And like Suzanne’s mother, who was similarly dismayed when she learned of my apparent transgression.  Instead of threatening to kill me like my dear old grandmother, however, she purchased season passes for us.  That seems a little more rational.

This is probably only the second time that I have had a season pass to anything in my life, the first being a swim club membership in 6th grade that I obtained solely to have the opportunity to talk to a girl from class who wrote “can’t wait to see you at Splash this summer!” in my yearbook.  Guess what?  She wrote that in literally everyone’s yearbook.  Stupid circa-1995 Chris.  Anyway, I did feel somewhat cooler holding my newly minted Biltmore identification card and was immediately filled with wonder as to what exactly being a season pass holder entails.  Turns out, it’s a lot.  And after seeing the house, I can’t wait to partake.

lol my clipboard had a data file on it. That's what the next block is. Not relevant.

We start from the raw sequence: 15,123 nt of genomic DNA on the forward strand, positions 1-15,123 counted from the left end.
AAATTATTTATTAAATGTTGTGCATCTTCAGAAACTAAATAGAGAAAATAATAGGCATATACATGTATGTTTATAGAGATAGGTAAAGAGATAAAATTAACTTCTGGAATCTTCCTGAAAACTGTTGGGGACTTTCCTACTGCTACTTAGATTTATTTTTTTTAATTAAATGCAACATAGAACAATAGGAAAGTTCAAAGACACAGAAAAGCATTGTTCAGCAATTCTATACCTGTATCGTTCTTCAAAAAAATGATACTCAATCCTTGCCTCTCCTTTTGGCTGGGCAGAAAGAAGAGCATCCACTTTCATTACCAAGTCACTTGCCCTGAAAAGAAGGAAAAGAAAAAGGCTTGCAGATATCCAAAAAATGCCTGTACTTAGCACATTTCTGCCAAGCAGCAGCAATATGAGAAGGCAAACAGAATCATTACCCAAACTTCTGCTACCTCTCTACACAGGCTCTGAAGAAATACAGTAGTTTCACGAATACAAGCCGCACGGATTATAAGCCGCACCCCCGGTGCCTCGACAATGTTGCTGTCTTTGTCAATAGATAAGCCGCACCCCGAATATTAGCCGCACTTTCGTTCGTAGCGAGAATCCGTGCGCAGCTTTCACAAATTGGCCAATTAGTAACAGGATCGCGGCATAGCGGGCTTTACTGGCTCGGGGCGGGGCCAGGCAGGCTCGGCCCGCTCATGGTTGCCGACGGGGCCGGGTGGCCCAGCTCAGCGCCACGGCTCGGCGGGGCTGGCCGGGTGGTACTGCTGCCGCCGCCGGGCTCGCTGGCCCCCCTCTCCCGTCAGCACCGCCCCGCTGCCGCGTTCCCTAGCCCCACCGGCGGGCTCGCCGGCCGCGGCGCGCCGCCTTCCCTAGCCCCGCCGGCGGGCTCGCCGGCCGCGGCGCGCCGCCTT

Suzanne’s mother wanted a photograph of my reaction when I first came upon the house after emerging from the wooded approach.  We didn’t end up snapping one, but if we had, my expression would have been somewhere between “you got three numbers and the powerball on your lottery ticket” and “that girl REALLY did want to talk to you at Splash all summer.”

The Biltmore is awe-inspiring.  The sheer size of the place is only dwarfed by the immensity of the grounds it sits upon.  It doesn’t seem real at first.  It’s hard to wrap your mind around the thought that someone actually lived in this place.  It isn’t a Disney castle.  It was a highly functioning, highly innovative working estate home, serviced by scores of maids, cooks, butlers, and the like.  The history of the inner workings of the house is legendary and I will touch upon it in good time.

There is so much to tell about our experience within the house and on the estate itself that one post cannot do it justice.  We’ll have a couple more coming this week.  For now, I just hope that the accompanying photos give at least an inkling of its grandeur. I can’t wait to experience it in the spring.

I just realized that our photos from Biltmore aren’t yet ready for public viewing (aka I have no idea where they are), so in lieu of Gilded Age Smoky Mountain grandeur, I present to you a filthy mongrel, fresh off of a digging fest in a baseball diamond, enjoying a sunny afternoon.